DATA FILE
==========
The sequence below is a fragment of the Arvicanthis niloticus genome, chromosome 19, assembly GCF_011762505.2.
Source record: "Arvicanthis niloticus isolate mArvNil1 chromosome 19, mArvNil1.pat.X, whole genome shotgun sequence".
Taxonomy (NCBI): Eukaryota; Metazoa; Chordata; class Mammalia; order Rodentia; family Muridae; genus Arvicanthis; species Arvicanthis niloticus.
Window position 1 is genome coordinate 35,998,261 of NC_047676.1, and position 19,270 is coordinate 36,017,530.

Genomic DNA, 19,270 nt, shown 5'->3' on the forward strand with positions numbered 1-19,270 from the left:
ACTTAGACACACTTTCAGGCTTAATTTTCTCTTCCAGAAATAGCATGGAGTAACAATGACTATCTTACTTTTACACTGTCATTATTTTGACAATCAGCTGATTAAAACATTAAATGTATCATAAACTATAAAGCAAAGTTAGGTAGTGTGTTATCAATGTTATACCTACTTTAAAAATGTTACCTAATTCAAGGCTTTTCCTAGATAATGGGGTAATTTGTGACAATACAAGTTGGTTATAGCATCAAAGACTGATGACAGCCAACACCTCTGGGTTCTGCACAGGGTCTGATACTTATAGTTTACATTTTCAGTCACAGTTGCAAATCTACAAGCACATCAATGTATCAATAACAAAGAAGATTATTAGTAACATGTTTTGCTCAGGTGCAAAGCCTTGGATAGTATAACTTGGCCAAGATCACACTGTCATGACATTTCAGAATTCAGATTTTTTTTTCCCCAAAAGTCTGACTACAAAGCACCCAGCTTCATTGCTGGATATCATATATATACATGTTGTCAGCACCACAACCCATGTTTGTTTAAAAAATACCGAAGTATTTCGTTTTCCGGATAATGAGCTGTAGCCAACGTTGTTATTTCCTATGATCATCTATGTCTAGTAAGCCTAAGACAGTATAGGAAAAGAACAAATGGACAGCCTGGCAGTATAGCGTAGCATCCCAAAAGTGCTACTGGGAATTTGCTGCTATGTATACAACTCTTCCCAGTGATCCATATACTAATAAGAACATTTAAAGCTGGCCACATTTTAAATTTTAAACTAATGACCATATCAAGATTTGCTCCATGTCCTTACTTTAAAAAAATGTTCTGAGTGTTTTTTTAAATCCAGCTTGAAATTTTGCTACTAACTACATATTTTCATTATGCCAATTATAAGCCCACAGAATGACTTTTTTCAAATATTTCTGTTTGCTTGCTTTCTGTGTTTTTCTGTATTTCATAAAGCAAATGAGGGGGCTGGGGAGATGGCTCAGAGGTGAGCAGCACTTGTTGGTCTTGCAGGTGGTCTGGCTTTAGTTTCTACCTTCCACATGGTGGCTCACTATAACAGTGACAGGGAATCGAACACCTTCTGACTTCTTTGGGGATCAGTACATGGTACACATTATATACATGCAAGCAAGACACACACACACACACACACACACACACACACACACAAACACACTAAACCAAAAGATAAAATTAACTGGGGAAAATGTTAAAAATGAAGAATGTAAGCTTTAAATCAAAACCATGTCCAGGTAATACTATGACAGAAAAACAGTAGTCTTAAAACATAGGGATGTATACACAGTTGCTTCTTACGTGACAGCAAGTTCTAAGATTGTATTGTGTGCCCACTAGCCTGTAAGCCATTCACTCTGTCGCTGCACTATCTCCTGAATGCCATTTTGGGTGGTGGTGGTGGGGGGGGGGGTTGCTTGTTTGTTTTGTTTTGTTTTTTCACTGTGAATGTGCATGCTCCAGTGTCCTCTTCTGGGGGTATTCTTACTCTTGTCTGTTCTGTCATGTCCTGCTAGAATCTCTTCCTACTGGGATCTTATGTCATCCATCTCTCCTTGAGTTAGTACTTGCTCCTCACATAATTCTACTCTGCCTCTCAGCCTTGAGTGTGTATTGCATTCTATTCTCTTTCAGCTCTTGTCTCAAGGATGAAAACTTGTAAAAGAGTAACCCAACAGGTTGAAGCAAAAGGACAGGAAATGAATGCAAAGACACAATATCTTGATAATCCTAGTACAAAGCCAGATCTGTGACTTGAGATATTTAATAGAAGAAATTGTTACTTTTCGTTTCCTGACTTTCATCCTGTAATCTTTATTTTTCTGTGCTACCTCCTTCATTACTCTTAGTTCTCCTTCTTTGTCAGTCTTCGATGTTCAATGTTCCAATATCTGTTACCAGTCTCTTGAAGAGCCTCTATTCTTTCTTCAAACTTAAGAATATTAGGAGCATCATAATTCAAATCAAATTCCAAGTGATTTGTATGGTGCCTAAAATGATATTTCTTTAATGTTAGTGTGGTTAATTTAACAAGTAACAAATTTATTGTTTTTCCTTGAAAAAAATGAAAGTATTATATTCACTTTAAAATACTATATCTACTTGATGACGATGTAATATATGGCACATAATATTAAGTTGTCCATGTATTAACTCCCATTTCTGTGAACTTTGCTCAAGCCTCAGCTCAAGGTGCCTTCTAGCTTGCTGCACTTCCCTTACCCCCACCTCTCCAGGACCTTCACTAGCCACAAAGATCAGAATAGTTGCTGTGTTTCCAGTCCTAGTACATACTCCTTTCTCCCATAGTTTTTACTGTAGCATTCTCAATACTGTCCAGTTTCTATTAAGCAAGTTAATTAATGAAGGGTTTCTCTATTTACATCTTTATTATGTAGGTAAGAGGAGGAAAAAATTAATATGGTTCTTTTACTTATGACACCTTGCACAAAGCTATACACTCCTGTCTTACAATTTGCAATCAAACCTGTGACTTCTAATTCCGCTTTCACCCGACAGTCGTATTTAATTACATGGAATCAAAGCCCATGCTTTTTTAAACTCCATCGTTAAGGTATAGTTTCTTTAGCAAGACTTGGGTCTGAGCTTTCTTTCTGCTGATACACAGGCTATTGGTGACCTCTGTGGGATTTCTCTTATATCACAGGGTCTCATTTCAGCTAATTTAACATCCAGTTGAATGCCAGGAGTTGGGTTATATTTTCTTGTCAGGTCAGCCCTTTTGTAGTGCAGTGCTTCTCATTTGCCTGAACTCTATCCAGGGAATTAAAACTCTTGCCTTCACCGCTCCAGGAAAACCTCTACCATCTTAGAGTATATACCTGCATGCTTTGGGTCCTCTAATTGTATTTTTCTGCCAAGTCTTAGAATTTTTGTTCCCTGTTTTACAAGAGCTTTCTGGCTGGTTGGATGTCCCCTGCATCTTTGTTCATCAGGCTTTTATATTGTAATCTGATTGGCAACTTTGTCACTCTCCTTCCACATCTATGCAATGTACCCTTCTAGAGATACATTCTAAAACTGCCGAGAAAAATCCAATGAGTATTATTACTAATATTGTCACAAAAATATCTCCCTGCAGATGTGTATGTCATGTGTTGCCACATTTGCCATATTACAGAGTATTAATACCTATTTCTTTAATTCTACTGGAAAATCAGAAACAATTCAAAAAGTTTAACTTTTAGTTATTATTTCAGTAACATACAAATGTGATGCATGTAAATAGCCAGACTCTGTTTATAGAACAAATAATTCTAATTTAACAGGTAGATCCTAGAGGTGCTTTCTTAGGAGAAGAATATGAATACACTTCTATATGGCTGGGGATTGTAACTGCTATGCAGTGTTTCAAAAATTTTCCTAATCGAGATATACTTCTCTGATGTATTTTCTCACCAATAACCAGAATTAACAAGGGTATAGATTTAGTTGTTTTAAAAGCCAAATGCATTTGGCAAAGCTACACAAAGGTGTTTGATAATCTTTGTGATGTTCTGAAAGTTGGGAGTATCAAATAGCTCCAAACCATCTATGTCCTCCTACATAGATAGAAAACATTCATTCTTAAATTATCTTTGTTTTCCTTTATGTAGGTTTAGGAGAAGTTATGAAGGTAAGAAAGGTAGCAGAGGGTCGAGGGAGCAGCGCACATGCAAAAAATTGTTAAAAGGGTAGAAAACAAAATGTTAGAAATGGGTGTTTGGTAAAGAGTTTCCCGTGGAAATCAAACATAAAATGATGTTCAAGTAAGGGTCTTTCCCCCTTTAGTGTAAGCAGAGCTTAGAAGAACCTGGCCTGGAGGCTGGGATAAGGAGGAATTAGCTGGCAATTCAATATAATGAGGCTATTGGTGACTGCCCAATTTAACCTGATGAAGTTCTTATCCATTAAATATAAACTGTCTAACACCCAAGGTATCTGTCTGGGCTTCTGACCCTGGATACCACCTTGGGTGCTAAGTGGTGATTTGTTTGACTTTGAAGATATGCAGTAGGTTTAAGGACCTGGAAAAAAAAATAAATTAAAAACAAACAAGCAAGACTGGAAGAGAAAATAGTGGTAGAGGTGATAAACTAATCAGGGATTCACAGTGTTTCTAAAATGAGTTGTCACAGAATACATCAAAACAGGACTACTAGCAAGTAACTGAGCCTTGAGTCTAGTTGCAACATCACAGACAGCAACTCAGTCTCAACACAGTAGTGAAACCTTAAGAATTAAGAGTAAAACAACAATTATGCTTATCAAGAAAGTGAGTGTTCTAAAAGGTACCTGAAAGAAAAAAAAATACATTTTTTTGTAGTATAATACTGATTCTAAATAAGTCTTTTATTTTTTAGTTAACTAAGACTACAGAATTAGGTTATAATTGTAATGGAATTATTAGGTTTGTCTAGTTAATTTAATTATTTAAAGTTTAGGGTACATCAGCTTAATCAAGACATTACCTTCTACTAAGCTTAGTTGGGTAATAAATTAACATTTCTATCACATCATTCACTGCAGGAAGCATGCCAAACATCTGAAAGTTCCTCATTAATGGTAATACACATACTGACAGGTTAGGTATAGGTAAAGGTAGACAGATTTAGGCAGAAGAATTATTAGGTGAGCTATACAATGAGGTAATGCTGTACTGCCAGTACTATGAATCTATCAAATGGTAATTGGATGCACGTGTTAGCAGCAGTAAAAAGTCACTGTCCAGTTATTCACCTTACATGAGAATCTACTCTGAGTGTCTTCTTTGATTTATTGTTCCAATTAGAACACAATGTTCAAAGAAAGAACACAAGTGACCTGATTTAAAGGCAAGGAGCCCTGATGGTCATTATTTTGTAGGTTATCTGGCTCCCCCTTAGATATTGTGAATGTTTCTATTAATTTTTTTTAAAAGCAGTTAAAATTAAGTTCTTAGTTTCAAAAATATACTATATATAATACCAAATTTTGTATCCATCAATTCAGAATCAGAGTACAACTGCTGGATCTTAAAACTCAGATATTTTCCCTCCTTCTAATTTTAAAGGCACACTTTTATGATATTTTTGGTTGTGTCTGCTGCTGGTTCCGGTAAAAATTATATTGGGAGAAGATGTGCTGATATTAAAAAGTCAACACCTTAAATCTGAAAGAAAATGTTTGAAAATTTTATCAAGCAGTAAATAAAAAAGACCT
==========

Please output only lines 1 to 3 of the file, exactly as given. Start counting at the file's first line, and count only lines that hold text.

The sequence below is a fragment of the Arvicanthis niloticus genome, chromosome 19, assembly GCF_011762505.2.
Source record: "Arvicanthis niloticus isolate mArvNil1 chromosome 19, mArvNil1.pat.X, whole genome shotgun sequence".
Taxonomy (NCBI): Eukaryota; Metazoa; Chordata; class Mammalia; order Rodentia; family Muridae; genus Arvicanthis; species Arvicanthis niloticus.